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Why Iran moved to unify dual exchange rates

Iran’s government was left with no choice but to resort to unifying the official and open market currency exchange rates to tame the rial's slide during a currency crisis, which has spurred some positive efforts.

In an abrupt move, Iran moved to unify its dual exchange rates — one official and the other the free market rate — on April 11 to prevent further depreciation of the rial, re-establish the currency's stability and empower banks. Why at that time, and how successful will the move be? The short answer seems to be that it was the only viable option under the circumstances. The sustainability of the move will depend on the ability of authorities to control the market in coming months.

Exchange rate unification has been a long-standing promise and long-sought policy of President Hassan Rouhani's administration. Indeed, Valiollah Seif, head of the Central Bank of the Islamic Republic of Iran (CBI), had on multiple occasions set deadlines for its implementation. Rate unification was considered, however, to be contingent on a resumption of international banking ties, which failed to materialize as hoped by Iran following the implementation of the nuclear deal in January 2016.

The rial's plunge was fueled by Iranians’ wish to either protect assets or profit by betting against the currency, which earlier this month dropped to an all-time low of 60,000 rials against the US dollar. The greenback traded for 36,000 in mid-September, signifying a decline of more than 60%. With the rate unification, the dollar is now set at 42,000 rials, but the rate will not remain fixed according to Seif, who has also referred to rate unification as the “best decision at this time.”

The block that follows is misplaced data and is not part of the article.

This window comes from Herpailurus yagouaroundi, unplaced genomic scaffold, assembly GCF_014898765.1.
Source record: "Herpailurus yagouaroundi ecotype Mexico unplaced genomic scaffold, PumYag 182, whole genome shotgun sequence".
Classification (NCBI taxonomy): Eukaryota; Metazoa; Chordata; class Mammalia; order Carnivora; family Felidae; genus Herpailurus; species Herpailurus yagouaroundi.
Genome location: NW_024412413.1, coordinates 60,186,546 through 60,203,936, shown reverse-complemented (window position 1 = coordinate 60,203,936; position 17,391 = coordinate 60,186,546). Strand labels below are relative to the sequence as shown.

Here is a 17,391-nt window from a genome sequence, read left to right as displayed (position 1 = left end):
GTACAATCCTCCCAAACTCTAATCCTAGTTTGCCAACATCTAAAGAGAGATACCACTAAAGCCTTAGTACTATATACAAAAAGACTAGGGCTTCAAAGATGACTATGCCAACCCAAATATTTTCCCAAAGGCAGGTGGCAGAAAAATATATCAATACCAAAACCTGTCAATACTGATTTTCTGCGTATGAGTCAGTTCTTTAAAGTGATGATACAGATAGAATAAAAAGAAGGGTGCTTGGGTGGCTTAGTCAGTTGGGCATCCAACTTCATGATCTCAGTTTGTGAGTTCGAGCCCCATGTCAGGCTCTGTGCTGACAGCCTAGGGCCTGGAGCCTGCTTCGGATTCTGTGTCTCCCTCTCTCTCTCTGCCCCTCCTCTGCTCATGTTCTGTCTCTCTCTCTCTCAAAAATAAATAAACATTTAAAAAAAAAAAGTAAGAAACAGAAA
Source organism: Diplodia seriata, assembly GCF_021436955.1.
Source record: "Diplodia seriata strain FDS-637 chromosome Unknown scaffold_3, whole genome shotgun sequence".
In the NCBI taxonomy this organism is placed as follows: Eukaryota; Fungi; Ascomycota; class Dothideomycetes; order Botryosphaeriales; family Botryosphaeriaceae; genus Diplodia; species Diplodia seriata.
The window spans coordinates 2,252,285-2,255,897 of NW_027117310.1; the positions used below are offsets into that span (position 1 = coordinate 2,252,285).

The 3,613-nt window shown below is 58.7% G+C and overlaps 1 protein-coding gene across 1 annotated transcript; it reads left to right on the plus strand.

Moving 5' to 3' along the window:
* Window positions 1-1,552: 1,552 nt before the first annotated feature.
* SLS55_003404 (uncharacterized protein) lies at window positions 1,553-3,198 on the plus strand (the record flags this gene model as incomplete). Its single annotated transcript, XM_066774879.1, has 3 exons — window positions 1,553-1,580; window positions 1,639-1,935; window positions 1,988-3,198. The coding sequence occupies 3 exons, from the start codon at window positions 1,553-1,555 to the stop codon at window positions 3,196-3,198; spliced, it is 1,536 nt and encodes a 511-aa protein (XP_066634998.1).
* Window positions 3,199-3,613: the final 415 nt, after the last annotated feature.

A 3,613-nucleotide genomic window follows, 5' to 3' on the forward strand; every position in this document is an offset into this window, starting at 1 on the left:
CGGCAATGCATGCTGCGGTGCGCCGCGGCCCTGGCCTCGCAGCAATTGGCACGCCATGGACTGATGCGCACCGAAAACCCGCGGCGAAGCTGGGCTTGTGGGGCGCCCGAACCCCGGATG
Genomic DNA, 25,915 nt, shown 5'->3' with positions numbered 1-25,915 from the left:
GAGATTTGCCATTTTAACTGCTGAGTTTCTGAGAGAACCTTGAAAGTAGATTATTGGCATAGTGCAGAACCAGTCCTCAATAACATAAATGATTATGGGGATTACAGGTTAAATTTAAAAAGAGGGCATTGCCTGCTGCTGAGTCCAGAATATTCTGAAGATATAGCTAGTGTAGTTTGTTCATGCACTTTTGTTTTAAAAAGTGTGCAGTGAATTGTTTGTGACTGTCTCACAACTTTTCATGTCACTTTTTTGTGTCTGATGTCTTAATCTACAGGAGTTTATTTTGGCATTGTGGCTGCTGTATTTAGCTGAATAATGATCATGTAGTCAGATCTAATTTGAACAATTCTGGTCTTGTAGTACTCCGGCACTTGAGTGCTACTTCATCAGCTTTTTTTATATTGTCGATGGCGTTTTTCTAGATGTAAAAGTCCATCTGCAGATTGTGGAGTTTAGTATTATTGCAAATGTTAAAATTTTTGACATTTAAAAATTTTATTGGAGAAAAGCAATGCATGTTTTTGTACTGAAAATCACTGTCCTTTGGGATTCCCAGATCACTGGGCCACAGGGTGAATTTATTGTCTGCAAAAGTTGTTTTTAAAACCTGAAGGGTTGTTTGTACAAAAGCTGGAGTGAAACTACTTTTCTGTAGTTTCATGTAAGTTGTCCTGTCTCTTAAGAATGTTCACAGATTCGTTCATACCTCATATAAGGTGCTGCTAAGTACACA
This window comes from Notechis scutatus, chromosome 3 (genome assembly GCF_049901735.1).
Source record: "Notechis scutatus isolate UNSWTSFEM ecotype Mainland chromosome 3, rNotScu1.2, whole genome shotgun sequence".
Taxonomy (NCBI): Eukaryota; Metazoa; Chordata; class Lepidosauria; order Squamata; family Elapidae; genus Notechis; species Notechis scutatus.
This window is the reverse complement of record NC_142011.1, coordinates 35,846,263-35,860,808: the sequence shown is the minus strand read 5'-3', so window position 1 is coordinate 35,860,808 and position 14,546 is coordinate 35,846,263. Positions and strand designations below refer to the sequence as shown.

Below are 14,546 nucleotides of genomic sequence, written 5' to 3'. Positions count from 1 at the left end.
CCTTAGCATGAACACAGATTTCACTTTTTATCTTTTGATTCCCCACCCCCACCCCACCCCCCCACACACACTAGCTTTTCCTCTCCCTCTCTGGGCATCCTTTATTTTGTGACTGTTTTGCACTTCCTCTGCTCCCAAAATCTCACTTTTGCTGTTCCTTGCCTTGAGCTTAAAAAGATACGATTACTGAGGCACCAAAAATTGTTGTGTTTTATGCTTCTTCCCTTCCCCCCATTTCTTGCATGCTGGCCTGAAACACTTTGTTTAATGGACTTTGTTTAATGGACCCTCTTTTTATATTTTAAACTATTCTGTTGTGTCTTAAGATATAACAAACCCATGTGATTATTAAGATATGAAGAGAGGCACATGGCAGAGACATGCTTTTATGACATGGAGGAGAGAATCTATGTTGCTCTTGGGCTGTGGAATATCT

“Based on the conditions that had formed in the market, forex rates were being set with limited banknotes as actual deals were scant,” Kamal Seyyed Ali, director of the Export Guarantee Fund of Iran, told Al-Monitor. “The price hike was not logical because the CBI was not injecting currency into the market.”

As to why the rate unification decision was made so suddenly, Seyyed Ali said that when the official and market rates failed to reconcile after so many years, there was no other option but to bring them together abruptly. The sudden nature of the move has come under fire, however, because the previous administration, led by Mahmoud Ahmadinejad (2005-13), had made a similar move in early 2012 only to see the dollar rate subsequently more than triple in the span of one year.

According to Seyyed Ali, who previously served as the CBI deputy for foreign exchange affairs, the monetary regulator had already “lost the true target market” — that is, travelers, students and patients in need of hard currency — prior to rate unification, because unregulated exchange houses had gained prevalence, and the market was flooded with speculators. With the decision this month, Seyyed Ali noted, the government endeavored to maintain the value of Iran's national currency, fight massive capital flight and direct the market toward real demand by countering speculative activities.

“The government had no choice but to unify the rates,” Saeed Leylaz, a prominent economic analyst and academic, told Al-Monitor. “It needed to do that to stabilize the situation both in terms of international and local circumstances.”

As Leylaz points out, the policy cannot and should not be viewed through a strictly economic lens, as it reflects a security and political issue as well. Indeed, some in Iran have pointed to the foreign exchange crisis as also emanating from pressures by the United States and Saudi Arabia.